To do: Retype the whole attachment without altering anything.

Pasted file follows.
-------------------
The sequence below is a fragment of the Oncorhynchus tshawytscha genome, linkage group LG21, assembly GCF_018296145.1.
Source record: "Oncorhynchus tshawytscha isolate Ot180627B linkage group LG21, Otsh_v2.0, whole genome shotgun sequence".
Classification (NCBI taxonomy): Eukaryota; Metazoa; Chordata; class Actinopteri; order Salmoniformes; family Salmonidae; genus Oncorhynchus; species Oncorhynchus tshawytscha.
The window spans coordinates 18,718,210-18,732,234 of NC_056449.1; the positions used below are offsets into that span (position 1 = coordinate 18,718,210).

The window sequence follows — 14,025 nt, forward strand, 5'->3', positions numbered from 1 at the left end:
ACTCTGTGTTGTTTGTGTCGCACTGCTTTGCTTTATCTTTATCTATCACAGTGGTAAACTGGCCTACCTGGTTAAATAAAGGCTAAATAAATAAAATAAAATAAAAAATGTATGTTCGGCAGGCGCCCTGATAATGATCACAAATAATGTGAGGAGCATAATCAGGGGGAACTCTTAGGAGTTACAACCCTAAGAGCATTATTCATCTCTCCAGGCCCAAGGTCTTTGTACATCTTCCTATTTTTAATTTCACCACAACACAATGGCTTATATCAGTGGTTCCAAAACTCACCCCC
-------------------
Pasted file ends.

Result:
The sequence below is a fragment of the Oncorhynchus tshawytscha genome, linkage group LG21, assembly GCF_018296145.1.
Source record: "Oncorhynchus tshawytscha isolate Ot180627B linkage group LG21, Otsh_v2.0, whole genome shotgun sequence".
Classification (NCBI taxonomy): Eukaryota; Metazoa; Chordata; class Actinopteri; order Salmoniformes; family Salmonidae; genus Oncorhynchus; species Oncorhynchus tshawytscha.
The window spans coordinates 18,718,210-18,732,234 of NC_056449.1; the positions used below are offsets into that span (position 1 = coordinate 18,718,210).

The window sequence follows — 14,025 nt, forward strand, 5'->3', positions numbered from 1 at the left end:
ACTCTGTGTTGTTTGTGTCGCACTGCTTTGCTTTATCTTTATCTATCACAGTGGTAAACTGGCCTACCTGGTTAAATAAAGGCTAAATAAATAAAATAAAATAAAAAATGTATGTTCGGCAGGCGCCCTGATAATGATCACAAATAATGTGAGGAGCATAATCAGGGGGAACTCTTAGGAGTTACAACCCTAAGAGCATTATTCATCTCTCCAGGCCCAAGGTCTTTGTACATCTTCCTATTTTTAATTTCACCACAACACAATGGCTTATATCAGTGGTTCCAAAACTCACCCCC